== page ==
CSS classes should be applied to elements directly, not divs

Issue #3 open
Luke Plant
repo owner created an issue

For block level elements (not sections), the CSS class should be applied to the element, not a div enclosing the element.

Probably. (Need confirmation on this).

Comments (5)

  1. evildmp

    It's a tricky question.

    I think that being able to apply styling to rows and columns explicitly will help resolve some of the ambiguities.

    Then, a style such as "tint1" applied to a block-level element should generally apply to the element - except when it's a heading (a heading should be thought of as enclosing the elements that come beneath it).

    But it's not obvious how to behave when a heading has a style applied, and then a column or row ends.

  2. Luke Plant reporter

    OK, here's the situation:

    With my recent changes styles are currently applied always to the element they are chosen for. There are no enclosing divs that are defined by the headings -- these have been removed, because it turns out that this simply isn't compatible with the flexibility in column layout that you want.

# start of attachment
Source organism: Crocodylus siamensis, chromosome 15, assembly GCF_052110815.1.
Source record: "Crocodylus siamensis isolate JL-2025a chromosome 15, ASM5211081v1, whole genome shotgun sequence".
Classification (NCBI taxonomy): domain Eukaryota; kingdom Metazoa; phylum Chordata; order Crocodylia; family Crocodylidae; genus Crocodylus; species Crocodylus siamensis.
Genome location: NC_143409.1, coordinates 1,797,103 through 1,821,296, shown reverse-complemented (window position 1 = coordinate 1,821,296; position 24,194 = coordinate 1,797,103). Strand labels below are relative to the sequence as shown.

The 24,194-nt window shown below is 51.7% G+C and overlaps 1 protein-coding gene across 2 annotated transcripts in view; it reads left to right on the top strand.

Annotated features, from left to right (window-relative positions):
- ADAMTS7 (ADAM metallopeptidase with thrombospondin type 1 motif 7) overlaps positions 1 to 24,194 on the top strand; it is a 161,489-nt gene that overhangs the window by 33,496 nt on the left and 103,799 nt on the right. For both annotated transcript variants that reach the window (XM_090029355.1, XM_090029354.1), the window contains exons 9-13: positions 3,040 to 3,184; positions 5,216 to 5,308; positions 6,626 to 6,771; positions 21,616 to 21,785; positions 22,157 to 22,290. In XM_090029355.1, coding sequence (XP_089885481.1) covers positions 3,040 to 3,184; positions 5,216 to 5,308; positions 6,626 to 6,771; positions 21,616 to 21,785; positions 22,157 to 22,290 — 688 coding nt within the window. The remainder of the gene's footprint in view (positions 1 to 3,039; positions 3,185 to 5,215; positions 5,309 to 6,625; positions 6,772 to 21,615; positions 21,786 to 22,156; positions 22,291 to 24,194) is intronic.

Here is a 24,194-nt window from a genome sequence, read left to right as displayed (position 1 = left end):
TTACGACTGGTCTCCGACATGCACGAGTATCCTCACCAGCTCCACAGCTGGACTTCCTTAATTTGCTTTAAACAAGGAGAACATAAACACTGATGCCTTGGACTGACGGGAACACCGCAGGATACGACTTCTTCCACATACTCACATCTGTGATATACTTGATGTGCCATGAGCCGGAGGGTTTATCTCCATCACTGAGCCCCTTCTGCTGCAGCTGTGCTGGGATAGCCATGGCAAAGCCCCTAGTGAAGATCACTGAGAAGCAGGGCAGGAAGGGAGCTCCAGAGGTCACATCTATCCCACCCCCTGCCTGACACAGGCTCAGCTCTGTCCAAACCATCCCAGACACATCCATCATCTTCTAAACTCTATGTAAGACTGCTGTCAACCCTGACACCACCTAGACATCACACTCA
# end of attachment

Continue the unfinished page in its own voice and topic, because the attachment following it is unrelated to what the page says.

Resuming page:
If you select a row or column, you can add styles to that, and they get applied to the relevant div, so you could style a chunk of text that way, even if you wouldn't otherwise be using rows e.g. do this:

    [New row]

    Some content here

    [New row]

    More content

    [New row]




    Each of these sections can then be styled individually.

    If you want to have sections that are defined automatically by headings, so that you can click a heading and apply a style to the whole section beneath it, I can think of ways to do this, and with my rework it is much more possible. It is still quite a bit of work, because you will now have the possibility of a single section (e.g. that defined by a H1 heading) that is split across multiple divs (because of column breaks). If the styling for that class is something like a border, things could wrong easily, because you would now have multiple rectangles with the border, instead of one.

    From the users point of view, one way to do it is to define certain CSS classes as being 'section classes'. This would go in the database model, and the code would then know that these classes are to be applied to sections rather than the heading elements themselves.

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